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VAT on bank charges Back  
VAT should be extended to bank charges as a ‘clawback’ response to decreasing corporation tax intake

This is argued by Dr Tom McCarthy in a paper presented to the ESRI/FFS pre-budget conference late last month. The paper, ‘Current Perspectives on Corporate Taxation’, explores the scope for Government action towards corporation tax in Budget 2000. In light of the argument that the Government’s main concern will be to ‘clawback’ revenue foregone by the reduction in the rate of corporation tax, the paper proposes that VAT should be extended to bank charges and that capital acquisitions tax (CAT) and capital gains taxes (CGT) should be used to deal with any tax avoidance that may be associated with undistributed profits.

Dr McCarthy argues that there is no real justification for treating bank charges differently to charges for the delivery of electricity or tele-communications, and that thus the imposition of VAT should be considered.

Since bank charges are imposed on a per unit rather than an ad valorem basis, McCarthy says that, setting aside the question of market structure, a transaction tax is likely to fall ‘relatively more heavily’ on the institution. If, it is argued, we believe that ‘the incidence of a corporation tax is borne by labour in a small open economy, this usage of clawback to preserve budget neutrality is likely to be progressive’. While the paper presents this bank service charge tax as an extension of VAT, it is also suggested that it might be introduced as ‘some form of excise tax’.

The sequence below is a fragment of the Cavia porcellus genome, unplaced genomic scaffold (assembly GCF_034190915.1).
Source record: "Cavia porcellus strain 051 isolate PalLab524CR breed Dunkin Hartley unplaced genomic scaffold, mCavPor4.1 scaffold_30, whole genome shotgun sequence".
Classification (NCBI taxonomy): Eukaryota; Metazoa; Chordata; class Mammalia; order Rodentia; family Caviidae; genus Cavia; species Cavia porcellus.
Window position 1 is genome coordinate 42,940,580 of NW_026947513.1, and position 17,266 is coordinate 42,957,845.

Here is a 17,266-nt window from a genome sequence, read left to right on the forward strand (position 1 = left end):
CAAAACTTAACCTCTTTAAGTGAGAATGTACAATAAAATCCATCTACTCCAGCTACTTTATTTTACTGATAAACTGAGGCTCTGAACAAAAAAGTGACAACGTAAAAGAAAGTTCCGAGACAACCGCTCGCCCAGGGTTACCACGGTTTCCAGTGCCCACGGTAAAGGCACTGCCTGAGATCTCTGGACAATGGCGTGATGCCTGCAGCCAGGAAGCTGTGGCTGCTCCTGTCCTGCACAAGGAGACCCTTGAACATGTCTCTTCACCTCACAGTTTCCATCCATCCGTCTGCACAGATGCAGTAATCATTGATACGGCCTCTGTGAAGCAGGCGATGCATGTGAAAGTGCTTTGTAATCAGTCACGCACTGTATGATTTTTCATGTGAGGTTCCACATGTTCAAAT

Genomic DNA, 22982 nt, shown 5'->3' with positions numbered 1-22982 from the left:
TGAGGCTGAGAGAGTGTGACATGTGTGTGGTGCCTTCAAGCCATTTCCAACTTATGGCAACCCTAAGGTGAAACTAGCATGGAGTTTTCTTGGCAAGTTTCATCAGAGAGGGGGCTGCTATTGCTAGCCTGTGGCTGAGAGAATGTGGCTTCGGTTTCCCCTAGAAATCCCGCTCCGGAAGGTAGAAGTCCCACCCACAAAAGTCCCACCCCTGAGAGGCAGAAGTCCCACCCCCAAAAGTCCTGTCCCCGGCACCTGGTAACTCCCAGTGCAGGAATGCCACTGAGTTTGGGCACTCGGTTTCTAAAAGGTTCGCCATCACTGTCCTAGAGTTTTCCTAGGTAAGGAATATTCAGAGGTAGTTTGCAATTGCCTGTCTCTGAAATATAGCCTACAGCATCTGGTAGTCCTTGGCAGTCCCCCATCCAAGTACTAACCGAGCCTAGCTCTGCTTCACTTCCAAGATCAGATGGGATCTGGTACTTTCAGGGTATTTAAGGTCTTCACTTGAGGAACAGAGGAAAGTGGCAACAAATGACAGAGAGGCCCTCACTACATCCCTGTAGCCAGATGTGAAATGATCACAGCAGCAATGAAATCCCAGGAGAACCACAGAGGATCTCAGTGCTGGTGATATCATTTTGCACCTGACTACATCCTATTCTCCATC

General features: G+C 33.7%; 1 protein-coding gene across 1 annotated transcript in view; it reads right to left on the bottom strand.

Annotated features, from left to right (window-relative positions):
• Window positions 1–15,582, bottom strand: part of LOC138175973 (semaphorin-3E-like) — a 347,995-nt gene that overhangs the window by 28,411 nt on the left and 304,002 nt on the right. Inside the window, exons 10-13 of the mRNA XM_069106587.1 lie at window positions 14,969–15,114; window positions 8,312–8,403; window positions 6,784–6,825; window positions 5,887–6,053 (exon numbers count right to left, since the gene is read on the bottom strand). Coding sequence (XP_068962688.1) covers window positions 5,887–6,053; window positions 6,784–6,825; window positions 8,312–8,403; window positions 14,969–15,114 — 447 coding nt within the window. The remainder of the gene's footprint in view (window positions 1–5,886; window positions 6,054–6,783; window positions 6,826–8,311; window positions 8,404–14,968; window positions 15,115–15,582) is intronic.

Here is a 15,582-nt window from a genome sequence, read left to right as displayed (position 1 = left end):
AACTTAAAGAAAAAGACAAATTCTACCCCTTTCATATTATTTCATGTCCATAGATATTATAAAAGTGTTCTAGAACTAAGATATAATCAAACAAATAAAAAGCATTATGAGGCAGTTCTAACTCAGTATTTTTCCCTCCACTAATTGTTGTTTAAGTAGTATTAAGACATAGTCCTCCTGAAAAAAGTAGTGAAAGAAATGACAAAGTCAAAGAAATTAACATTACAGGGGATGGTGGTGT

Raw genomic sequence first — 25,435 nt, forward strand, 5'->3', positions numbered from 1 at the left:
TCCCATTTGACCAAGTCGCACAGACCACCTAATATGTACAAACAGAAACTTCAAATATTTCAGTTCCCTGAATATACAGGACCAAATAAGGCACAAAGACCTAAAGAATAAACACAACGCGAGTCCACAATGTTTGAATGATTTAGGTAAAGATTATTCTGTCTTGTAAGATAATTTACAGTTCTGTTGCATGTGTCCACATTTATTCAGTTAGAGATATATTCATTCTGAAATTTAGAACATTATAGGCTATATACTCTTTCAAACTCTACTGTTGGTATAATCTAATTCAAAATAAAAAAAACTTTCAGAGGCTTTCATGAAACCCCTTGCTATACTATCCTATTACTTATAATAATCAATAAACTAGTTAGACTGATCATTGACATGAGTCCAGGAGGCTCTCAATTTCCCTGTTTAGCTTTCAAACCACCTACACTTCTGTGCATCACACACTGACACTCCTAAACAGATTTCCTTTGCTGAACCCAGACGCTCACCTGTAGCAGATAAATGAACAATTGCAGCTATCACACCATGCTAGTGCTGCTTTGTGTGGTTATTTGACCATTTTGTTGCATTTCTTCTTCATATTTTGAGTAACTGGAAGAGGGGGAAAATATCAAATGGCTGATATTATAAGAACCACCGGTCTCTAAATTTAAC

Dr McCarthy’s other recommendation on CAT and CGT follows a fear that the device of incorporation would be used as a ‘moneybox’, or a way of sheltering income from taxation, in closely held companies. The claim is the this would then result in the avoidance or the delay in payment of corporation tax, while the Revenue Commissioners would wait for corporate tax revenue ‘at the pleasure of the firm’. McCarthy argues that avoidance and delay should be tackled separately, with avoidance being approached through adjustments in CAT and CGT.

For the longer term, the paper cautions against the continued pursuit of clawbacks and the assumption that corporation tax is progressive. Dr McCarthy is a member of the Department of Economics at NUI Maynooth.

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